"For example, if you think you need $80,000 per year to live, you need about $2,000,000 saved or invested. If you need $100,000 annually, your number is $2,500,000," he further explains. "Of course, you can work on other ways to generate that $80,000 per year with things like pension or retirement benefits—such as the military—and more. But the goal is the baseline."

"With that framework in mind, you have to see about saving as much as possible as early as possible to take advantage of compound growth. Even if you can stash away $100 per month at 18 or 20, you could be well on your way to early retirement by your late 30s," Farrington says.

RELATED: Are You Behind in Retirement Savings? Here's How to Tell.

Start taming impulse purchases sooner rather than later.

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Even the smallest addition to your savings can make a difference, so don't overlook how much impact a few, smaller impulse purchases can have on your plans to retire early.

Woroch cautions that "$5 here and $10 can bust your spending plan and keep you in the paycheck to paycheck rut. So spend time now identifying triggers that lead to unnecessary purchases and come up with ways to combat them."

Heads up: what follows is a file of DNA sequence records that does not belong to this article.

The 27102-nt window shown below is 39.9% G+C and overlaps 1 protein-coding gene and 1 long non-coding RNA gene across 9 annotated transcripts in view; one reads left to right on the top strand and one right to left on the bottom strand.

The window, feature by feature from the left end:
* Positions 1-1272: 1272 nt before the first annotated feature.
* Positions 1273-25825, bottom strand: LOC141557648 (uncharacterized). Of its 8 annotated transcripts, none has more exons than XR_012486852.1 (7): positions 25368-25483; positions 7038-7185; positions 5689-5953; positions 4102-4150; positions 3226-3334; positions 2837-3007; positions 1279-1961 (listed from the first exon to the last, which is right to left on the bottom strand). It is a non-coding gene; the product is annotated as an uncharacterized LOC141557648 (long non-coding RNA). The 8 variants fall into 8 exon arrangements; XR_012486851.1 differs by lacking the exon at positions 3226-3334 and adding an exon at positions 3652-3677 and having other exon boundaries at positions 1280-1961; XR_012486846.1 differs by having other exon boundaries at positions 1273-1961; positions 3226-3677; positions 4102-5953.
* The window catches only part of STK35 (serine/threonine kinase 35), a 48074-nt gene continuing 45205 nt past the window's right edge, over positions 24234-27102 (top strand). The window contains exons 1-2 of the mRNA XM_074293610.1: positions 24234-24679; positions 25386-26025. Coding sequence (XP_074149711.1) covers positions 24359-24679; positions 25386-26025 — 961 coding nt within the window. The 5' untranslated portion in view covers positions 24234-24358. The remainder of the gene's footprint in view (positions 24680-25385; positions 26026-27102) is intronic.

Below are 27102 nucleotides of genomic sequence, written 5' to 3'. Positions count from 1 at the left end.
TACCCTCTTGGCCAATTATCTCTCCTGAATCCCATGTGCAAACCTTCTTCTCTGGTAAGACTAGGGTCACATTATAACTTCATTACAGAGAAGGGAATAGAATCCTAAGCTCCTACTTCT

Set up the right life insurance policy.

Life Insurance Policy Terms of Use Concept

There are plenty of different methods for saving for your retirement, from 401ks to IRAs. But if you're looking to get the most out of your tucked-away funds, experts say there's one tactic that can pay off big if you start early enough.

"Start contributing to a cash-value whole life insurance policy now for higher withdrawals during retirement," Sanju Subnani, a financial planning and investing expert with JustAnswer, recommends. "Having cash value whole life in addition to stock investments allows investors to withdraw more income during retirement when the stock market is down. Starting whole life insurance now gives time for the cash value to build up, meaning retirement can arrive sooner than later."

Get the most mileage out of your income.

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There's no question that you're going to be putting plenty of your own money toward retirement so you can live off of it later in life. Of course, that amount will be impacted by how much you make and other unforeseen expenses along the way. If you're in the position to boost the growth of your nest egg in any way, however, taking advantage of the situation can help you reach your retirement goal much more quickly.